Case Report






Rectal and appendiceal Inflammatory Myofibroblastic Tumors


Maliheh Khoddami MD, Shahram Sanae MD, Bahram Nikkhoo MD


Authors’ affiliation: Department of Pathology and Laboratory Medicine, Shaheed Beheshti University of Medical Sciences, Tehran, Iran.

 •Corresponding author and reprints: Maliheh Khoddami MD, Department of Pathology, Imam Hossein Hospital, Shaheed Madani (Nezamabad) St., Tehran, Iran. Tel: +98-21-775-57069, Fax:+98-21-775-51382, E-mail:


Accepted for publication: 19 November 2005

Inflammatory myofibroblastic tumors are neoplasms characterized by spindle cell proliferation and a fiboinflammatory vascular stroma. Herein, we presented the successful treatment of a rectal inflammatory myofibroblastic tumor in an 11-year-old boy who presented with diarrhea and abdominal pain of 1½ months duration and an appendiceal inflammatory myofibroblastic tumor in a 29-year-old man presented with recurrent abdominal pain of two months duration with associated tenderness and rebound tenderness in the right lower abdomen. Histologically, our cases had inflammatory myofibroblastic tumors very similar to that of other sites; the spindle cells were positive for vimentin and muscle-specific actin.

Archives of Iranian Medicine, Volume 9, Number 3, 2006: 277 – 281.

Keywords: Appendix · gastrointestinal tract · inflammatory myofibroblastic tumor (IMT) · rectum





nflammatory myofibroblastic tumors (IMTs) are challenging lesions with respect to classifica­tion, differential diagnosis, and biologic potentials. Recently, considered of having neoplastic nature, they are characterized by pseudosarcomatous proliferation of spindle cells in an inflammatory fibrous stroma.1 – 3 The terms currently used by WHO to describe this lesion are inflammatory fibro­sarcoma and IMT.2, 4, 5 IMTs are very rare and the most frequently involved organs are lung and mesentry; rectum, and appendix are rarely involved.2,6,7 Herein, we described the clinical presentation, differential diagnosis, treatment options, and the outcome of two patients with IMT.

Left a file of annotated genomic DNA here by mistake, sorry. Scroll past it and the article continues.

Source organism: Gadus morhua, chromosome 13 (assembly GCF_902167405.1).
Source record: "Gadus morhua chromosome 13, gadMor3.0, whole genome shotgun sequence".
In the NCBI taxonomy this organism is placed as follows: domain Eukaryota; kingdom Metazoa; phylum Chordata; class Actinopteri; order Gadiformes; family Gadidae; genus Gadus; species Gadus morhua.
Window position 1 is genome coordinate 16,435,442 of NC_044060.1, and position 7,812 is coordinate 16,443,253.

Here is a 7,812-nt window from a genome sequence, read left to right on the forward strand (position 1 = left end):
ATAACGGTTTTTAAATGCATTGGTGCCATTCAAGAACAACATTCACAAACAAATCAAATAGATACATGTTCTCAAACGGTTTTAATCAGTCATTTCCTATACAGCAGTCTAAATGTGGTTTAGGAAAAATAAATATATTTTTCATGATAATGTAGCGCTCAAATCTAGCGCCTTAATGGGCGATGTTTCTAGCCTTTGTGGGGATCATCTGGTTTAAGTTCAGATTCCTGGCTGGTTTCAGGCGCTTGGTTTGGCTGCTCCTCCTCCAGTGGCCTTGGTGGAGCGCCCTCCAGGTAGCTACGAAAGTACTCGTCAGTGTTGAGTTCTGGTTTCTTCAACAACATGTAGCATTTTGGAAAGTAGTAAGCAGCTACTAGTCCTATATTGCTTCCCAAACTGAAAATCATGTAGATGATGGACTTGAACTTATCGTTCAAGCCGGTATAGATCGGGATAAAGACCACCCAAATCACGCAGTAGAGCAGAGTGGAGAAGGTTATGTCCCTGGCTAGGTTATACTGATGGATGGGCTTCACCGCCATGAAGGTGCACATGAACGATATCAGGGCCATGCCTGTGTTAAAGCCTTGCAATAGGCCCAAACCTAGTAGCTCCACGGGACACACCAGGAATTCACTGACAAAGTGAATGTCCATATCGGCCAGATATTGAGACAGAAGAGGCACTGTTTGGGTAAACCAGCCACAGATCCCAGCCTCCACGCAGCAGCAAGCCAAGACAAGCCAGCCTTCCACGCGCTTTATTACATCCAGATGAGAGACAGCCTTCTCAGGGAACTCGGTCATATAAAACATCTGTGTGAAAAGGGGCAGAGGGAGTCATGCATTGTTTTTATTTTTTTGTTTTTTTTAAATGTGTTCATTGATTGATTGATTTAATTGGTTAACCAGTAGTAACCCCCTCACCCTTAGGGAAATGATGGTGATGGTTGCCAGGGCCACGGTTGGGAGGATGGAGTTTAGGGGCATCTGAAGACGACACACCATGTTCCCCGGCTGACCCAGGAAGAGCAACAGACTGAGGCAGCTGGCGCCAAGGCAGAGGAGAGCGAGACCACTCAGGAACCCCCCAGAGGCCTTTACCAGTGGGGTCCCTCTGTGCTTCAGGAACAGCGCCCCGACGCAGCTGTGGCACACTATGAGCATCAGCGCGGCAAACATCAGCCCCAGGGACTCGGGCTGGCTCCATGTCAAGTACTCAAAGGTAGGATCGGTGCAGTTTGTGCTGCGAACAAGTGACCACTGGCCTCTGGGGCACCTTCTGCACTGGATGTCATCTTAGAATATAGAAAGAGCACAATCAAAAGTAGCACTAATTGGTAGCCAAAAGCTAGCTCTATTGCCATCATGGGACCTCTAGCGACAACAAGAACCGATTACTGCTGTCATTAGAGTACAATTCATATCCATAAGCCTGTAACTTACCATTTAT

Case Reports


Case 1

 An 11-year-old boy was referred to Mofid Children’s Hospital because of foul smelling bloody diarrhea, fecal incontinence, and mid-abdominal pain of 1½ months duration. He also complained of fatigue and had a 4-kg weight loss. On physical examination, a posteriorly located firm, nontender, and nonmobile rectal mass protruding into the lumen was present at 3 – 4 cm from anal verge, involving 50% of the rectum. He also had microcytic hypochromic anemia with a hemoglobin of 7.5 g/dL, MCV of 53.5 fL, MCH of 23.5 pg, platelet count of 606×10³/µL, an erythrocyte sedimentation rate of 60 mm after one hr, and a positive C-reactive protein test. Other laboratory studies were within normal range.

Abdominal ultrasonography and computerized tomography (CT) scan revealed compacted fecal material and a well-defined solid rectal mass with focal calcification (Figure 1). On laparotomy the rectal mass was well-defined, though not encapsulated. With clinical impression of rectal leiomyoma/fibroma, the mass was com­plete­ly removed along with attached 5 × 2 cm of intestinal wall (thickness 0.5 cm). No residual tumor was left behind grossly. No other tumor was detected in the rest of gastrointestinal tract during surgery. The postoperative course was uneventful and a 3-year follow-up showed no recurrence.